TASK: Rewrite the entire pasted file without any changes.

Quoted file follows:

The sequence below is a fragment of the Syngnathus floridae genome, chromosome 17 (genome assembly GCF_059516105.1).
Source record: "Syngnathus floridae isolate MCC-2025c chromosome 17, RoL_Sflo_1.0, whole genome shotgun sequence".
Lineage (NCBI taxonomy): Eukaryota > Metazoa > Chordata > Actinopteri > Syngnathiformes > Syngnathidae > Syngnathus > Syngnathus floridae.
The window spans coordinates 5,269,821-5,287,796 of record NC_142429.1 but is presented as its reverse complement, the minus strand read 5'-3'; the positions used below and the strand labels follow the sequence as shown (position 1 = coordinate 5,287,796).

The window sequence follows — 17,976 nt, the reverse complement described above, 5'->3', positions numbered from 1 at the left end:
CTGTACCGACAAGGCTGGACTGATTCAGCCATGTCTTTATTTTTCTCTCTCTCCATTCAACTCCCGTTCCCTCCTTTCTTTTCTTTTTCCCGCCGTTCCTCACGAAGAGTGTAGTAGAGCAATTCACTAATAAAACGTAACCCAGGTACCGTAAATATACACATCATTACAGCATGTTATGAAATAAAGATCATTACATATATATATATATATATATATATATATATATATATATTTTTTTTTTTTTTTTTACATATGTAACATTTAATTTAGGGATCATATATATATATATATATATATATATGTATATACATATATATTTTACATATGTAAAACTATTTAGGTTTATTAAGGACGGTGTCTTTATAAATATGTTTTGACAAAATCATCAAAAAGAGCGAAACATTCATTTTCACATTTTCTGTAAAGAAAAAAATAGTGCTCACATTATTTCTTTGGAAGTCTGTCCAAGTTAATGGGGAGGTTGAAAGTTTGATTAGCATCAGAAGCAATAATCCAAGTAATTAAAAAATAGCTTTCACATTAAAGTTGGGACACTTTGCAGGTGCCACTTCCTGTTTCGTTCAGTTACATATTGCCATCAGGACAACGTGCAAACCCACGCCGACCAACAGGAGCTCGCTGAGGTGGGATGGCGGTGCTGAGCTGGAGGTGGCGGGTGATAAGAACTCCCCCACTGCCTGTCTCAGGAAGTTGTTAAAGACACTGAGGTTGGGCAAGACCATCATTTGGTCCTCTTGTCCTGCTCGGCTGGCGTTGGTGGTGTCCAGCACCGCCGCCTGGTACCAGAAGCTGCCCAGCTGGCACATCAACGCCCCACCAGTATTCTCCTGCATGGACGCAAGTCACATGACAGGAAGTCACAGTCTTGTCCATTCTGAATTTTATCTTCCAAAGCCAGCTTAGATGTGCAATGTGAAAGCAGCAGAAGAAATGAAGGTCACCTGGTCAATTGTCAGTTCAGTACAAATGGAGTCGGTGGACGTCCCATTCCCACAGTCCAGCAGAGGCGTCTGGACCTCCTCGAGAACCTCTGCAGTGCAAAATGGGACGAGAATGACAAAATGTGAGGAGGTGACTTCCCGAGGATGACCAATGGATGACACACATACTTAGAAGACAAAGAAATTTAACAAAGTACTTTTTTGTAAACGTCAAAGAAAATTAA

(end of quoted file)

The sequence below is a fragment of the Syngnathus floridae genome, chromosome 17 (genome assembly GCF_059516105.1).
Source record: "Syngnathus floridae isolate MCC-2025c chromosome 17, RoL_Sflo_1.0, whole genome shotgun sequence".
Lineage (NCBI taxonomy): Eukaryota > Metazoa > Chordata > Actinopteri > Syngnathiformes > Syngnathidae > Syngnathus > Syngnathus floridae.
The window spans coordinates 5,269,821-5,287,796 of record NC_142429.1 but is presented as its reverse complement, the minus strand read 5'-3'; the positions used below and the strand labels follow the sequence as shown (position 1 = coordinate 5,287,796).

The window sequence follows — 17,976 nt, the reverse complement described above, 5'->3', positions numbered from 1 at the left end:
CTGTACCGACAAGGCTGGACTGATTCAGCCATGTCTTTATTTTTCTCTCTCTCCATTCAACTCCCGTTCCCTCCTTTCTTTTCTTTTTCCCGCCGTTCCTCACGAAGAGTGTAGTAGAGCAATTCACTAATAAAACGTAACCCAGGTACCGTAAATATACACATCATTACAGCATGTTATGAAATAAAGATCATTACATATATATATATATATATATATATATATATATATATATTTTTTTTTTTTTTTTTACATATGTAACATTTAATTTAGGGATCATATATATATATATATATATATATATGTATATACATATATATTTTACATATGTAAAACTATTTAGGTTTATTAAGGACGGTGTCTTTATAAATATGTTTTGACAAAATCATCAAAAAGAGCGAAACATTCATTTTCACATTTTCTGTAAAGAAAAAAATAGTGCTCACATTATTTCTTTGGAAGTCTGTCCAAGTTAATGGGGAGGTTGAAAGTTTGATTAGCATCAGAAGCAATAATCCAAGTAATTAAAAAATAGCTTTCACATTAAAGTTGGGACACTTTGCAGGTGCCACTTCCTGTTTCGTTCAGTTACATATTGCCATCAGGACAACGTGCAAACCCACGCCGACCAACAGGAGCTCGCTGAGGTGGGATGGCGGTGCTGAGCTGGAGGTGGCGGGTGATAAGAACTCCCCCACTGCCTGTCTCAGGAAGTTGTTAAAGACACTGAGGTTGGGCAAGACCATCATTTGGTCCTCTTGTCCTGCTCGGCTGGCGTTGGTGGTGTCCAGCACCGCCGCCTGGTACCAGAAGCTGCCCAGCTGGCACATCAACGCCCCACCAGTATTCTCCTGCATGGACGCAAGTCACATGACAGGAAGTCACAGTCTTGTCCATTCTGAATTTTATCTTCCAAAGCCAGCTTAGATGTGCAATGTGAAAGCAGCAGAAGAAATGAAGGTCACCTGGTCAATTGTCAGTTCAGTACAAATGGAGTCGGTGGACGTCCCATTCCCACAGTCCAGCAGAGGCGTCTGGACCTCCTCGAGAACCTCTGCAGTGCAAAATGGGACGAGAATGACAAAATGTGAGGAGGTGACTTCCCGAGGATGACCAATGGATGACACACATACTTAGAAGACAAAGAAATTTAACAAAGTACTTTTTTGTAAACGTCAAAGAAAATTAA